Thursday, September 30, 2010
When I learned to type in high school, 35 words per minute seemed to be the benchmark to strive for. It seemed an almost impossible goal to reach, especially with the weird V-B reach, the Q-W-Z thing and maybe X too. I think I might also have had a broken right index finger at the time, from a basketball injury during PE.
Do they even teach typing anymore? It seems that kids today are born with some mutant texting/Facebook gene that just didn’t exist when I was growing up. My oldest daughter texts so vigorously, that it sometimes seems to defy physics. When she got her first cell phone, she used to send and receive upwards of around 18,000 text messages a month. I would calculate with my brother to see if that were even humanly possible (it is). Of course, they don’t send out full sentences, or full words for that matter. I get really irritated when I get an email with letters instead of words: K, U; well you know the ones.
My forte was always the number pad on the keyboard. I used to work a register at a convenience food store and I held the distinction of being the fastest register ringer in the West. I might have even been the fastest in the whole United States, but I know for sure that I was at least the fastest in the West.
What they don’t teach you in typing class is that it is content that really matters, not just the speed. True, they want accuracy with the speed, but they still can't teach you the art of writing - only the art of typing. You're not going to get any accolades for re-telling the story about the quick brown fox jumping over the lazy dog.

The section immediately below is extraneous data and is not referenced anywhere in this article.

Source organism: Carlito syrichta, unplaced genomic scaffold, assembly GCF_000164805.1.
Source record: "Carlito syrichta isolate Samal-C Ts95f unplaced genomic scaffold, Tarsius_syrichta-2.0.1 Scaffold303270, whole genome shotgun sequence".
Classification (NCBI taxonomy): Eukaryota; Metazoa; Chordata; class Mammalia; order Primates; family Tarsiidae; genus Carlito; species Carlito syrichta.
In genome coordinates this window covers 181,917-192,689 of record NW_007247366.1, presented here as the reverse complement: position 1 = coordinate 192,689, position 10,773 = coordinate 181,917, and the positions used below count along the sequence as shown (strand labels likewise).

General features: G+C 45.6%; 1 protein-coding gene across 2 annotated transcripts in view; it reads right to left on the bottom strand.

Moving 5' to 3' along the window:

Sometimes I think that the only reason we seem to get smarter with age is that kids are learning less of the skills than we had to learn. I give my youngest daughter a hard time for not being able to tell time from my watch with hands. I try to help her understand the big and little hand, but I think there is less motivation to learn about things that are not so important anymore.
It’s a new world out there and 35 words per minute is not such a big deal. But it gives me quiet comfort to know that until the QWERTY keyboard is obsolete, I’m still able to keep up - in my own way.